Women and girls are disproportionately affected by poverty, discrimination and exploitation. Globally, they bear the lion’s share of unpaid household work, which according to a recent Oxfam report would be equal to about $10 trillion in annual sales at a single company – or about 43 times that of Apple. If they do have access to employment opportunities, they’re often insecure, low-wage jobs, according to UN Women. Gender discrimination also hampers their access to assets – like land and loans – and their ability to make economic and social decisions.
All in all, poverty cannot be eradicated without gender equality.
That’s why development organizations and agencies have been focused on reaching women with economic empowerment programs. These include savings, cash transfers, microcredit, financial literacy training, skills training, cooperatives, market access, and other initiatives to help them gain access to economic resources.
The UN identifies three economic interventions that have proven to work for all women: savings, child-care provision and land rights. Other interventions are rated as proven or promising for poor, very poor, young and/or all women. For example, networks and mentors are promising for all women, while conditional cash transfers and demand-driven job services are proven to work for young women.
Global Washington member Awamaki helps women’s associations start and run small businesses that create artisanal products. According to Awamaki’s founder and executive director, Kennedy Leavens, the organization was founded on the belief that “income in the hands of women is the best way to lift communities out of poverty.”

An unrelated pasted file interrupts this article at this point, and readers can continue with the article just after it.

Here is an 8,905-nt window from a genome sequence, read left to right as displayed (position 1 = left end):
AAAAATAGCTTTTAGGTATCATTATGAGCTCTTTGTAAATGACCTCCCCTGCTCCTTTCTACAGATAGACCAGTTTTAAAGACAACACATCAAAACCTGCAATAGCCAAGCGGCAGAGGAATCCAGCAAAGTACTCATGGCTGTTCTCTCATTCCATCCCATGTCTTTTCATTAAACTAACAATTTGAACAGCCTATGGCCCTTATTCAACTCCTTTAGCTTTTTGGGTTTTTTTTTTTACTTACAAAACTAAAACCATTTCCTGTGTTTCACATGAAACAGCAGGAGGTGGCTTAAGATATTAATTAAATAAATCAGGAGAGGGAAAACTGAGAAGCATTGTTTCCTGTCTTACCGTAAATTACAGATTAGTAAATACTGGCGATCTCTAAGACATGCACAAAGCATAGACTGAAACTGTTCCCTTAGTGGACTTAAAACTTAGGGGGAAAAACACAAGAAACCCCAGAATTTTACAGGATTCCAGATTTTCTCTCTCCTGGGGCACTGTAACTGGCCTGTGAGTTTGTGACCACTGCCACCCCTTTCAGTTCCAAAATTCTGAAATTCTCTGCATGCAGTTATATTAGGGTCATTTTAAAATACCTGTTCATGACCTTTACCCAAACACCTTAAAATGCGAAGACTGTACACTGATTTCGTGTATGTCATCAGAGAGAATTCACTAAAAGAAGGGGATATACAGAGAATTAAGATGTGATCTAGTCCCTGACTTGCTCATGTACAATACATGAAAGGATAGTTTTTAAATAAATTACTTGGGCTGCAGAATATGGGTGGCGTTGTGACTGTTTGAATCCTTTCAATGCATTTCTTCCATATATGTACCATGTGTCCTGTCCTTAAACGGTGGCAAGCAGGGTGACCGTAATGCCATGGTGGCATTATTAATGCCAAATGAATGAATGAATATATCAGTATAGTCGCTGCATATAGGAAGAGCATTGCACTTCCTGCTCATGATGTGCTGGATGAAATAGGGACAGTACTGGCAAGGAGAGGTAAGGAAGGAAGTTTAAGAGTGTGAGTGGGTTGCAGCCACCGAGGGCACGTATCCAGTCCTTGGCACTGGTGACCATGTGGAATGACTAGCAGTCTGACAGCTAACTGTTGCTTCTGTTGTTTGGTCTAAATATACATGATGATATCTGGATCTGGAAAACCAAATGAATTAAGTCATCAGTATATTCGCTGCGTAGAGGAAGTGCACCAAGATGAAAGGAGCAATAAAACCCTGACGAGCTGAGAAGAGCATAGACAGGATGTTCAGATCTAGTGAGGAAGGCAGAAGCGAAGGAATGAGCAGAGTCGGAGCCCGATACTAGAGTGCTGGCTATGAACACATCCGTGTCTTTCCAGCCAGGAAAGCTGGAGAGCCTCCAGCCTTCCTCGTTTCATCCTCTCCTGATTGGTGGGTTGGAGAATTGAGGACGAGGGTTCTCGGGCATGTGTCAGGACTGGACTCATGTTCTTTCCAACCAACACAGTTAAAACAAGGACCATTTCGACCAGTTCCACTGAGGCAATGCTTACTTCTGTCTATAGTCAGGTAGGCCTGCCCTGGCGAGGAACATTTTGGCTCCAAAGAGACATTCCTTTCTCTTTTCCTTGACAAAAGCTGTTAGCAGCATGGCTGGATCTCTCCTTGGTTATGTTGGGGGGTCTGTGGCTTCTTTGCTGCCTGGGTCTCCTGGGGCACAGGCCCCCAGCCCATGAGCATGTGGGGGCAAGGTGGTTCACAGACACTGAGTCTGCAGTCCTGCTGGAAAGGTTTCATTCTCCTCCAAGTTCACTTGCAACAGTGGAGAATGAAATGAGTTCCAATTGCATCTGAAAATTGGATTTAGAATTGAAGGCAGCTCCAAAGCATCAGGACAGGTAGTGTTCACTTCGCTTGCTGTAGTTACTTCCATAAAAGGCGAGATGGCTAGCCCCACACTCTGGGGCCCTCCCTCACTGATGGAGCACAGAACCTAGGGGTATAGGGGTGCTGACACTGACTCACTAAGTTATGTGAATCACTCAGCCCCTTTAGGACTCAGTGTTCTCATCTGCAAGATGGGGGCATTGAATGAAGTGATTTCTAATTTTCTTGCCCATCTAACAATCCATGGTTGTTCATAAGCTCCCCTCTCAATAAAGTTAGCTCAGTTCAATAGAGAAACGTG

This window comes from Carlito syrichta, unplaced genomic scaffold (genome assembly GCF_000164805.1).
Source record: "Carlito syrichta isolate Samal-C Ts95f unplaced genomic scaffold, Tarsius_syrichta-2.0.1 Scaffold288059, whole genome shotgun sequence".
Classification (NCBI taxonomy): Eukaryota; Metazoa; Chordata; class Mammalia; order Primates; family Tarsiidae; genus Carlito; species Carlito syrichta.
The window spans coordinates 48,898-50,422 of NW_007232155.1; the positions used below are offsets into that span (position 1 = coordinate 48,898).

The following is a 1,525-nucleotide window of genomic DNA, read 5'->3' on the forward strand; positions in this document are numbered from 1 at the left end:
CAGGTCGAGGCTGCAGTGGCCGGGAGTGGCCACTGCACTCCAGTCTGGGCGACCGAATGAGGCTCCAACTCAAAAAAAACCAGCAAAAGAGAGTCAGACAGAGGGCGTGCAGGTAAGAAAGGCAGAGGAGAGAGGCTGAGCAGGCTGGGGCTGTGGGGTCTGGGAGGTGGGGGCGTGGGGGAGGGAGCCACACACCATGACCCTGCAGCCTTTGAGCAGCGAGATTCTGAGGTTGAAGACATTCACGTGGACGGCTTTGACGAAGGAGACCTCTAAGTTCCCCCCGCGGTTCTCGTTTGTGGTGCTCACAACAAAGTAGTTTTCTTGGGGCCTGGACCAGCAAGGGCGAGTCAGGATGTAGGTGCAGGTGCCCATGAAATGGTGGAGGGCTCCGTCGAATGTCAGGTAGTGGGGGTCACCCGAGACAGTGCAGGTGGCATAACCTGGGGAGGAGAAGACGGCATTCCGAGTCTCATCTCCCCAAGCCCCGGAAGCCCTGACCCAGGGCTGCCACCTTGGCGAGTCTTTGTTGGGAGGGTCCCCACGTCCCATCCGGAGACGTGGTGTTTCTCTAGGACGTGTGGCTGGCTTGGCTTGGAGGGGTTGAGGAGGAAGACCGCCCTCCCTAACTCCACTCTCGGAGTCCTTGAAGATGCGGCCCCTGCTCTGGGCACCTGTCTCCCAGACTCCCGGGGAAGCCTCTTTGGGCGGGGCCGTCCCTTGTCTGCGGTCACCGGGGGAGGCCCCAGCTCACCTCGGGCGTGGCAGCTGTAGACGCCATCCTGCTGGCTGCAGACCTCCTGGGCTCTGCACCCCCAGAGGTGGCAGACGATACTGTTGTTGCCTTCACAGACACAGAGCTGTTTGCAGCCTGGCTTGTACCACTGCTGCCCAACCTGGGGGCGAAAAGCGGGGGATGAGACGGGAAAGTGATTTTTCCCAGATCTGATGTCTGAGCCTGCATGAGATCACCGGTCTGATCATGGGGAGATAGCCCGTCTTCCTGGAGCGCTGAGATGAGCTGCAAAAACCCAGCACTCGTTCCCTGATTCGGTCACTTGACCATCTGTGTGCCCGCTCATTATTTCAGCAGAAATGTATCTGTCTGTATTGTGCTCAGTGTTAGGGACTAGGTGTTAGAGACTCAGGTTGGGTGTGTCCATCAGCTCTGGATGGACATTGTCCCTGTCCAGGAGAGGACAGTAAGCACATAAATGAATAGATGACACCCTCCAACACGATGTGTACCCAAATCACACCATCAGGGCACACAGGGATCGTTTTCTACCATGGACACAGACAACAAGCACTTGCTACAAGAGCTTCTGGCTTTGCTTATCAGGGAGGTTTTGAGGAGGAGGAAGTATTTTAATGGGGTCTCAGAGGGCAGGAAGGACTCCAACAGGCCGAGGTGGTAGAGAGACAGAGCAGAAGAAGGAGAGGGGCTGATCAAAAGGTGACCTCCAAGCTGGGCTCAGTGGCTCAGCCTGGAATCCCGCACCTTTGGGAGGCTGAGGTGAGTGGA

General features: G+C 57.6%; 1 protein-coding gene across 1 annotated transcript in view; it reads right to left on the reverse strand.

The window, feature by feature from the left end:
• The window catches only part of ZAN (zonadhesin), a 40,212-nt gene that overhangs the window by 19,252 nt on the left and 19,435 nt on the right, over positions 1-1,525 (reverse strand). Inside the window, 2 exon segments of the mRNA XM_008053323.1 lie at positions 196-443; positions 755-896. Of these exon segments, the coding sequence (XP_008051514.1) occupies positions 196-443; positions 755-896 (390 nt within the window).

“Women know what their children and their communities need and they make those investments when they have the means to do so,” she says.
At the household level, the extra income allows women to have more say in economic decision-making, often for the benefit of the whole family. Studies have found that women spend about 90 percent of their earned income on their families – for better food, school fees, health care – compared to men, who spend 30 to 40 percent on their families. For some, the extra savings, loans or income means they can start a business that serves their communities, as well.
But perhaps the most transformational impact is the empowerment.
CARE actually defines women’s economic empowerment as the process by which women increase not only their right to economic resources, but also their power to make decisions that benefit themselves, their families and their communities.
“When women earn an income, it makes them no longer dependent on men, so they have respectability,” says Conchi Maravilla, a coordinator for Oxfam’s Saving for Change program in El Salvador. “The women support each other, and it radiates out into the community.”
Oxfam’s Saving for Change program is a village savings and loans program that teaches women how to save money regularly, borrow from the groups’ pooled funds and repay loans with interest. Gathering regularly for savings groups, cooperatives or other economic activities has been shown to increase women’s confidence, facilitate collective action and improve their ability to negotiate with men.